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-1

Not affecting a "pair", but Bugs was a program from the 90's in the UK that ran for four series with four main characters. At the end of the third series the actor playing one of the main characters (Ed) changed. It went from the Australian Craig McLachlan to the Yorkshire-born Steven Houghton. As far as I recall the casting change was not referenced in the ...


0

It also happened in the show Big Bad Beetleborgs when a young actress was replaced. In the show it was explianed as a transformation from a villain character and in order to hide the transformation from her friends and family she was given a totem (I believe a necklace) that would allow everyone around her to see her original body. Now that show was about a ...


7

The George Burns and Gracie Allen Show aired October 12, 1950 – September 15, 1958, continued for about 5 years after the last of 3 switches by the actor playing neighbour Harry Morton. Harry Morton was first portrayed by Hal March (October–December 1950), then John Brown (January–June 1951), and after that, Fred Clark, until 1953 when the role was ...


0

While it was a sitcom with three main characters rather than a duo, and post-dates the other examples given, the show Game On successfully replaced a Hollywood-bound Ben Chaplin with Neil Stuke after the first season. It's worth a mention if only for the nice way they addressed the casting change in-show:


44

There's a case to be made for Bewitched (1964 - 1972), which continued for three seasons after the co-star Dick York was replaced by Dick Sargent in the same role of Darrin Stephens. The main character, Samantha Stephens, was married to Darrin, so they definitely qualify as a couple/duo. Watching syndicated re-runs of Bewitched as a kid, I actually didn't ...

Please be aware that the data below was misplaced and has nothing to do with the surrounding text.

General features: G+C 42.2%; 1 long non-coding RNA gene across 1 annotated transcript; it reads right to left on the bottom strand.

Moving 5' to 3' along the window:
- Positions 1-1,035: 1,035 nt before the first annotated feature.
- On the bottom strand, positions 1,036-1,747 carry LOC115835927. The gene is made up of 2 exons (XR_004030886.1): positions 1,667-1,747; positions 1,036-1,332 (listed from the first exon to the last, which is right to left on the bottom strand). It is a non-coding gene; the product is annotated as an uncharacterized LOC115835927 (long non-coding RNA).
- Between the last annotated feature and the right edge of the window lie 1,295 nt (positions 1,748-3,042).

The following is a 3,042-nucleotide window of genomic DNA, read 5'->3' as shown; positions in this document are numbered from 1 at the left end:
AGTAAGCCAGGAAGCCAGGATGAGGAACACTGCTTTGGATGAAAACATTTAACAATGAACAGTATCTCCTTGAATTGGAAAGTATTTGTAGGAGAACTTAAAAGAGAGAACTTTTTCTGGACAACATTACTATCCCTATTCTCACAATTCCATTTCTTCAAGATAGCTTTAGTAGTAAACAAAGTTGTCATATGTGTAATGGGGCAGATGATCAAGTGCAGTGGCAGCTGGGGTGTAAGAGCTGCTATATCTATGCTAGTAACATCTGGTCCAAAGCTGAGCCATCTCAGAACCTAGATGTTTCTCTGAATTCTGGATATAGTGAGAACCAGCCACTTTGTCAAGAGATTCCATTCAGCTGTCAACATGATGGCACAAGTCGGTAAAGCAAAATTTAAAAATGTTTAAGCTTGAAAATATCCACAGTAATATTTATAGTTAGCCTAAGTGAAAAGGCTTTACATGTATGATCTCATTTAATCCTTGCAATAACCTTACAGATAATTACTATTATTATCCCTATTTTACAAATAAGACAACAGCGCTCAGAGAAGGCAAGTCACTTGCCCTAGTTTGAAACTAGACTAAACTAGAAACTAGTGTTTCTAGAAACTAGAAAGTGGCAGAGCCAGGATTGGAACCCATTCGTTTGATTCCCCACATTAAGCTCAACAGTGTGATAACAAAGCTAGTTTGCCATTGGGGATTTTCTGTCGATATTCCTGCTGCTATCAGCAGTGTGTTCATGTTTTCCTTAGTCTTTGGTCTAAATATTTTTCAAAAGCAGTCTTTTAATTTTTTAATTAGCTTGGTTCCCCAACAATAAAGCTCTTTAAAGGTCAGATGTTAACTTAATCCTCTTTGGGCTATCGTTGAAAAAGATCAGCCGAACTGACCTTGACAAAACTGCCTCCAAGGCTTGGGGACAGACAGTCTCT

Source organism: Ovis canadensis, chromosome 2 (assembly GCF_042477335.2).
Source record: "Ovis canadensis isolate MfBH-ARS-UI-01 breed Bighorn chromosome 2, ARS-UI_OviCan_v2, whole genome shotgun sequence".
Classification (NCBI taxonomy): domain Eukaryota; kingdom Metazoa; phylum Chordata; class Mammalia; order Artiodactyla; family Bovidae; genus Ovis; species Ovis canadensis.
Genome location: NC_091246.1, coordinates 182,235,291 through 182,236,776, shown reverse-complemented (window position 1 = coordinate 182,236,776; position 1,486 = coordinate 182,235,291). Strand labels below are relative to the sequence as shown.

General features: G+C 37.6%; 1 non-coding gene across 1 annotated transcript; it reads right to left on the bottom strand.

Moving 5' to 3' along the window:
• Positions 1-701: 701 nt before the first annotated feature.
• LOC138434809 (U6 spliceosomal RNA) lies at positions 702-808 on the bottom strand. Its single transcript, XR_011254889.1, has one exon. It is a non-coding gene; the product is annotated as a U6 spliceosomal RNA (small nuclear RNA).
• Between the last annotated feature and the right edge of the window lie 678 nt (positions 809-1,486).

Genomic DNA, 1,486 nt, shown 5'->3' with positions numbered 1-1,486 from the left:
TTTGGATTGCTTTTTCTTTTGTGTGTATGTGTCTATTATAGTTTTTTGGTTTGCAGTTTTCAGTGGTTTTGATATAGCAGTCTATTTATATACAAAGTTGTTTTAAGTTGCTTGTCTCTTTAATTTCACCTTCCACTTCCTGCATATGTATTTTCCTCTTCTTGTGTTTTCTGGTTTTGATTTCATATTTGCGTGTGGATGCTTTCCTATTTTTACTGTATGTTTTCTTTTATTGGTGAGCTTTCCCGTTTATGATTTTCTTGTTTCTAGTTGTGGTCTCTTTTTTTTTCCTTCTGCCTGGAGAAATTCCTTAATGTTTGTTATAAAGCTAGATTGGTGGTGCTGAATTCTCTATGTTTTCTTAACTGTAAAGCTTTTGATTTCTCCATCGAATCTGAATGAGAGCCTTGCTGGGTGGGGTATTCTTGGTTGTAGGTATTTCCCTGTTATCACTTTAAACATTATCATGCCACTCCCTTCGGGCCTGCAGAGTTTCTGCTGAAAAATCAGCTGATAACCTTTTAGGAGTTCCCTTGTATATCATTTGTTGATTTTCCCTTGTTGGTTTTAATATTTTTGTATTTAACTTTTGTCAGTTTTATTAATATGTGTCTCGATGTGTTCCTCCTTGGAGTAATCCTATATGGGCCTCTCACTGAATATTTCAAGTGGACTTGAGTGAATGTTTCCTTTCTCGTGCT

18

The Goldbergs is possibly the earliest example, running from 1949 to 1957, originally starring Phillip Loeb as Jake Goldberg, but the Red Scare forced him off the show and he was replaced by Harold Stone and Robert H. Harris (sources differ as to which was first). Phillip Loeb, blacklisted on suspicion of being a communist, eventually committed suicide. ...


35

Yes it has happened. An early example is Doctor Who. Every few seasons either The Doctor regenerates and begins to be played by a new actor, or he switches his companion and gets a new one, again played by a new actor. It has been running for ages and is still successful. As @KutuluMike noted, the success or failure of losing actors or getting new ones is ...


26

(Historical note: This answer was written before the question was edited to ask for "the first". I'm not changing it because I think it's more informative the way it is.) Yes, it has happened, though it's rare. The trick seems to be how strong of a replacement character they can get to fill the void, and how well the show's supporting cast is at holding ...



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